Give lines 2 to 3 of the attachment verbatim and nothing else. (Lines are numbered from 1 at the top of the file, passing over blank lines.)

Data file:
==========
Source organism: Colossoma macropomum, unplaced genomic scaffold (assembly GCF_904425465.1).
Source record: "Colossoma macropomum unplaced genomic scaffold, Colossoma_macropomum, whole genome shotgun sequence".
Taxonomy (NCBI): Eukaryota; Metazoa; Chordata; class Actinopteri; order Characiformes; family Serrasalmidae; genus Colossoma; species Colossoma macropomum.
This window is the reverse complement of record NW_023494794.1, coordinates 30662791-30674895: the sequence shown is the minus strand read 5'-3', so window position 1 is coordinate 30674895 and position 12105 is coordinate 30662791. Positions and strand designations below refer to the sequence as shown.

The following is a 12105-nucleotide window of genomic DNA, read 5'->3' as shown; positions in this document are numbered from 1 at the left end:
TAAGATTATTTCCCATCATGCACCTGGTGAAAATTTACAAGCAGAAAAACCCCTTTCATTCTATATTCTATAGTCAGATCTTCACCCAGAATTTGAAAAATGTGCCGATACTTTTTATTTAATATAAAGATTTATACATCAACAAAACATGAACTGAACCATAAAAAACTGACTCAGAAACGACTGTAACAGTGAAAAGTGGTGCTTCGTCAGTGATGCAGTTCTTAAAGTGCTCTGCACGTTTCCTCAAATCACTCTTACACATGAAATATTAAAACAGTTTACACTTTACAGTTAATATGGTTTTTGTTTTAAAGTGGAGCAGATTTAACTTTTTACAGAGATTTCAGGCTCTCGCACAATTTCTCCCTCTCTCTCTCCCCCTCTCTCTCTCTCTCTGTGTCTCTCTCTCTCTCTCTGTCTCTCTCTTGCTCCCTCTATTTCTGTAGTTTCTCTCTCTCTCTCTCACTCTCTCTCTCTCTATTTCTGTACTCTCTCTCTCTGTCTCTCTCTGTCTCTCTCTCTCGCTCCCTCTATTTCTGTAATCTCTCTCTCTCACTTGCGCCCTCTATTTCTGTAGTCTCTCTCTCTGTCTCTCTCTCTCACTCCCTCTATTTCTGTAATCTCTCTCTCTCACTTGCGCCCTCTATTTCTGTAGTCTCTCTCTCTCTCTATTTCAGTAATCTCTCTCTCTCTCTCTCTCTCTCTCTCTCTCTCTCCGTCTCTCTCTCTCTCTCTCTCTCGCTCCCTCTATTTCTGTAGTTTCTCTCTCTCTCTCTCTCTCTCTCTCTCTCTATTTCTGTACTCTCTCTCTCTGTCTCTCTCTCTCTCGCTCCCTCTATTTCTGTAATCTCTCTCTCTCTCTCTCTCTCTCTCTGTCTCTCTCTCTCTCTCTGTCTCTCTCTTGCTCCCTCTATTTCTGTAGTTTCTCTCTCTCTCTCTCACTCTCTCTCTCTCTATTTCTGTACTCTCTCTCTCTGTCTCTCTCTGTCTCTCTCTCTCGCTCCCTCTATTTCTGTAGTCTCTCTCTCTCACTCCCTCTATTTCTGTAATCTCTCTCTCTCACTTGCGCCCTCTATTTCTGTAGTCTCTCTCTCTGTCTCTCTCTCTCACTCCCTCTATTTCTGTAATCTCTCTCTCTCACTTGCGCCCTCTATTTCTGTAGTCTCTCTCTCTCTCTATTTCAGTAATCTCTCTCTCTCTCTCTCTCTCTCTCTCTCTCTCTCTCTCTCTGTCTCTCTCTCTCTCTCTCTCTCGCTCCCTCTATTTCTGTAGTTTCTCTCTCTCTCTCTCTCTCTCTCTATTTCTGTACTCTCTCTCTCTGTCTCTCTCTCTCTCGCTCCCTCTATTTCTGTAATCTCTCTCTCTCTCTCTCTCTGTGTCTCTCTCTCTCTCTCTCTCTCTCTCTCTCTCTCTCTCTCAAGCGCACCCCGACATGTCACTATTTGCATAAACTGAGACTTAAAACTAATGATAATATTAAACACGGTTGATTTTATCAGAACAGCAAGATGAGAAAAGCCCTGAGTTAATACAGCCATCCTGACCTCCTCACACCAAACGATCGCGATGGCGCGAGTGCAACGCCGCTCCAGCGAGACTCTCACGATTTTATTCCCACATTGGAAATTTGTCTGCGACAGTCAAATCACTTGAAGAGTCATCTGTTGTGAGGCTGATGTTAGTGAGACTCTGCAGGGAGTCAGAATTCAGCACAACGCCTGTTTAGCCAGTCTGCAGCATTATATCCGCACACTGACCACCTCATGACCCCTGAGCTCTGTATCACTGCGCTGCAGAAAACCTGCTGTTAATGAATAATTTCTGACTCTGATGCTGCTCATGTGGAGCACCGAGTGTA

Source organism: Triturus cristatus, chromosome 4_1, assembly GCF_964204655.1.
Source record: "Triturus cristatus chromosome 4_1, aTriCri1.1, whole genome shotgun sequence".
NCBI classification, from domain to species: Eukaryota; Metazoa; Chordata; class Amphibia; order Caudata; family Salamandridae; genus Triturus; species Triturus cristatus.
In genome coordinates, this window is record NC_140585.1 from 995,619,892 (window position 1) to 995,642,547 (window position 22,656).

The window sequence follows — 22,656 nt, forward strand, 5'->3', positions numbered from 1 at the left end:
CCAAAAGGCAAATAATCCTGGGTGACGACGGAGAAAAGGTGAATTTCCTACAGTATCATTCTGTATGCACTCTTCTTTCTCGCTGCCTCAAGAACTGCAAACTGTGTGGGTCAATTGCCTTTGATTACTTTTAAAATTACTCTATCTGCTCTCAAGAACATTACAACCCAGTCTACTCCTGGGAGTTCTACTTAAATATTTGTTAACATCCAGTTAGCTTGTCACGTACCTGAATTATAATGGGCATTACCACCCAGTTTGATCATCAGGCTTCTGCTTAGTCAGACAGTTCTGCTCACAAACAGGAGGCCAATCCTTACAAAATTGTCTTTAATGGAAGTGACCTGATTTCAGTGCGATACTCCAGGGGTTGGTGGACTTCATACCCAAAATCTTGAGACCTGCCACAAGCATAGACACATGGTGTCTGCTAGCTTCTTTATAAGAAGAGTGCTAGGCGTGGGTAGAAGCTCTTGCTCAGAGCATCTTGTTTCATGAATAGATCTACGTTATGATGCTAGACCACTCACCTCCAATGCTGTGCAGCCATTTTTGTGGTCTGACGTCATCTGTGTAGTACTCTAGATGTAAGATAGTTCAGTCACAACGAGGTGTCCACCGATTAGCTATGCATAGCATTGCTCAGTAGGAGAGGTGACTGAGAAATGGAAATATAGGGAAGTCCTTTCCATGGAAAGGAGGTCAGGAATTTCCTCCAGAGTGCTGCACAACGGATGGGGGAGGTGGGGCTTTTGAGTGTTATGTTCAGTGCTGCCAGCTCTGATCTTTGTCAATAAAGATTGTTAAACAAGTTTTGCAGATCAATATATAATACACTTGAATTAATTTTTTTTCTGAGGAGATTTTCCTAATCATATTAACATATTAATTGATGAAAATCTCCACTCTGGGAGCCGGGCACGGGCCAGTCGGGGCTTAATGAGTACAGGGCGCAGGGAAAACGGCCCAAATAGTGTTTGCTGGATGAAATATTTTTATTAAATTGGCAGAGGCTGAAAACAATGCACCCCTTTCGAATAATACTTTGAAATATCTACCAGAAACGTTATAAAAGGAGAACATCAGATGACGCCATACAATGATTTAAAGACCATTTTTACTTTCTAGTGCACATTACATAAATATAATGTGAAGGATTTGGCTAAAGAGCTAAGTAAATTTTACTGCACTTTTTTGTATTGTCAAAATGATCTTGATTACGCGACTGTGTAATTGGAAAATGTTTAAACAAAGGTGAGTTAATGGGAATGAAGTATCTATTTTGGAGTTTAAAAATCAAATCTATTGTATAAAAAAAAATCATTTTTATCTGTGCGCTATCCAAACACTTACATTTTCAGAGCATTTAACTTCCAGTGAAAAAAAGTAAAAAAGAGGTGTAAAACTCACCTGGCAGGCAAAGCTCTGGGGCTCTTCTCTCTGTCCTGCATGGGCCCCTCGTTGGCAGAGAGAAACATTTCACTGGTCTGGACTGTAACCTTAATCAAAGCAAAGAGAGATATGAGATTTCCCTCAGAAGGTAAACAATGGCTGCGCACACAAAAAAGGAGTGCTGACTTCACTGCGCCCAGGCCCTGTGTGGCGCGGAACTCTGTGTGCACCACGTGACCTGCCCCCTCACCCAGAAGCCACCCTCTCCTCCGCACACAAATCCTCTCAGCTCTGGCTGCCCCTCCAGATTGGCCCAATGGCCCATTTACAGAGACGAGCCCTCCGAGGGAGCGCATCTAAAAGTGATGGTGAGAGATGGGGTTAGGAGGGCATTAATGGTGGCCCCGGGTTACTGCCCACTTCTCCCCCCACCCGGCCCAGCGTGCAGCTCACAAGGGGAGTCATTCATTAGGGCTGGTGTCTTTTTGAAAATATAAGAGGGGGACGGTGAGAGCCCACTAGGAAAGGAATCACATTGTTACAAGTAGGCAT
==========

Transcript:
Source record: "Colossoma macropomum unplaced genomic scaffold, Colossoma_macropomum, whole genome shotgun sequence".
Taxonomy (NCBI): Eukaryota; Metazoa; Chordata; class Actinopteri; order Characiformes; family Serrasalmidae; genus Colossoma; species Colossoma macropomum.